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Obama’s Mexico trip: What they probably won’t say, but should
First Published May 01 2013 12:16 pm • Last Updated May 01 2013 12:20 pm

MEXICO CITY • Amid the clamor framing President Barack Obama’s overnight stop in Mexico’s capital Thursday, smarter folk will be listening to the sounds of silence.

Because in such whistle-stop summits national leaders usually strive to accentuate the positive.

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But more than the happy chatter — about trade, economic reforms and enduring friendships — what Obama and Mexican President Enrique Pena Nieto don’t say, at least publicly, may be more telling about their countries’ close but often conflicted relationship.

Analysts say U.S. officials privately have been chewing nails over what might be Pena’s dismantling of their close involvement in Mexico’s six-year campaign against its crime lords.

Washington has earmarked $1.9 billion in equipment and training for Mexican security forces as part of that effort.

The drug war, which in Mexico has claimed some 70,000 lives and left another 25,000 missing, so far has failed to curtail either drugs heading to U.S. consumers or gangsters preying on Mexican communities.

Migration nations

Pena’s government has a lot riding on the immigration reform debate brewing in the U.S. Congress — the most viable effort in a dozen years. It’s vitally important to the estimated 6 million Mexicans living illegally north of the border and to their families at home.

But past Mexican presidents have been burned trying to actively lobby on U.S. immigration policy in the past.

Contentious immigration and drug war talk could get short shrift, in public, by the presidents and their aides.


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"We’ve spent so much time on security issues between the United States and Mexico that sometimes I think we forget this is a massive trading partner responsible for huge amounts of commerce and huge numbers of jobs on both sides of the border," Obama said in turning to Mexico at the very end of a wide-ranging press conference Tuesday.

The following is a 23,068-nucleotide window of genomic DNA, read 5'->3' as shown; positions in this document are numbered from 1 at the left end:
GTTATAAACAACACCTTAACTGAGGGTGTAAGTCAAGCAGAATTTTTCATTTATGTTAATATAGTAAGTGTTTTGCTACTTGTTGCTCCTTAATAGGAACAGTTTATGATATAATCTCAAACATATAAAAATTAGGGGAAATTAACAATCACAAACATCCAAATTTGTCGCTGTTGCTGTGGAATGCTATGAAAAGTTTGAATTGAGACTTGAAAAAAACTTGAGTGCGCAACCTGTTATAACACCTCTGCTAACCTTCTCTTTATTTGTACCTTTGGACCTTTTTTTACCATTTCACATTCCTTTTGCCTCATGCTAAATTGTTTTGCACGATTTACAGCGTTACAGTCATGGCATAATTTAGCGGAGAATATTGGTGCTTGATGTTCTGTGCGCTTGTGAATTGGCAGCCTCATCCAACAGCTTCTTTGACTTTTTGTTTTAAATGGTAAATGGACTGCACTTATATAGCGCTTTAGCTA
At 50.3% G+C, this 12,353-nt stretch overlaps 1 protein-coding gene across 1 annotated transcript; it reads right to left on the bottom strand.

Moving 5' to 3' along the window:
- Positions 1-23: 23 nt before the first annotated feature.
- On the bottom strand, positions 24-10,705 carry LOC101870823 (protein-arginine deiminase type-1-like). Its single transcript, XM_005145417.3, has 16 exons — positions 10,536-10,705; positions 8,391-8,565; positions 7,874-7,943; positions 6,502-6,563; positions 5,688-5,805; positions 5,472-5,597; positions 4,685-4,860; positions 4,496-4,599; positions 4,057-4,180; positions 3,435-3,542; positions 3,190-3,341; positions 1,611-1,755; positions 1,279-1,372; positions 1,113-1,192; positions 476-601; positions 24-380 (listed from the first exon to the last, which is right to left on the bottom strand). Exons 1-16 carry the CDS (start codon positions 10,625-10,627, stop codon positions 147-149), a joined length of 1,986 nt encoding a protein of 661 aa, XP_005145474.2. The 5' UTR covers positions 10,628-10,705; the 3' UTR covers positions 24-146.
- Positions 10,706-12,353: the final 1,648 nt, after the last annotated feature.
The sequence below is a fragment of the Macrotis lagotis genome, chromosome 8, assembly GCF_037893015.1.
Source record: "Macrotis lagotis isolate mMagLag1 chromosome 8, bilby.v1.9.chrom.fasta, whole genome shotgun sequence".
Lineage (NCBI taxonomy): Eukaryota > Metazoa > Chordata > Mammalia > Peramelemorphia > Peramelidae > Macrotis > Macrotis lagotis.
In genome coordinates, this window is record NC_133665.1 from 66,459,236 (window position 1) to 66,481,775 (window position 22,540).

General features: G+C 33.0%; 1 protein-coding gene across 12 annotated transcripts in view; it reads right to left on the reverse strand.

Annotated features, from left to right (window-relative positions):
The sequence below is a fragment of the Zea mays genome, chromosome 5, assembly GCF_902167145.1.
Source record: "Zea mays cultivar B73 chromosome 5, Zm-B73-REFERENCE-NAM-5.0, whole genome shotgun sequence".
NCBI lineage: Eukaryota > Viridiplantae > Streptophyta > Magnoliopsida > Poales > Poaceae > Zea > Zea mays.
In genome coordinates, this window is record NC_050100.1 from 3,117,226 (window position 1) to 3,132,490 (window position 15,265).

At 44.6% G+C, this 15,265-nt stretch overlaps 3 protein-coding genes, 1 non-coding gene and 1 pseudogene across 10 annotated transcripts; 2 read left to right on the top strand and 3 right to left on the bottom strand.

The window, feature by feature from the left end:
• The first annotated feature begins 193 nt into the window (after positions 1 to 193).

Mexico’s economy weathered the 2008 global crisis better than many and is growing at nearly double the rate of the United States’. The two countries sell one another some $500 billion worth of products and services every year. Since taking office five months ago, Pena has pushed an array of economy-related reforms, many of benefit to U.S. interests.

"We want to see how we can deepen that, how we can improve that and maintain that economic dialogue over a long period of time," Obama said. "That doesn’t mean that we’re not going to be talking about security."

Costa Rica leg

Obama also will focus mostly on economic issues, especially energy cooperation and development, at a meeting with Central American presidents in Costa Rica on Friday and Saturday.

But Honduras, El Salvador and Guatemala also are struggling with severe criminal violence of their own, much of it linked to the Mexican gangs smuggling narcotics to the United States.

"The vision here is that we want to make sure that our hemisphere is more effectively integrated to improve the economy and security of all people," Obama said at the press conference in Washington. "That’s good for the United States."

Pena complains that both gangland violence and the shared strategy to confront it defined the relationship with Washington during the term of his predecessor, former President Felipe Calderon, from an opposing party that governed Mexico for 12 years. Pena comes from the Institutional Revolutionary Party, or PRI, that ruled Mexico for about seven decades.

Mexican officials have moved to scale back the close collaboration and intelligence sharing that developed under Calderon, analysts say. At the same time, they’ve worked aggressively to push the violence from both headlines and the bilateral agenda in an effort to improve Mexico’s international reputation.

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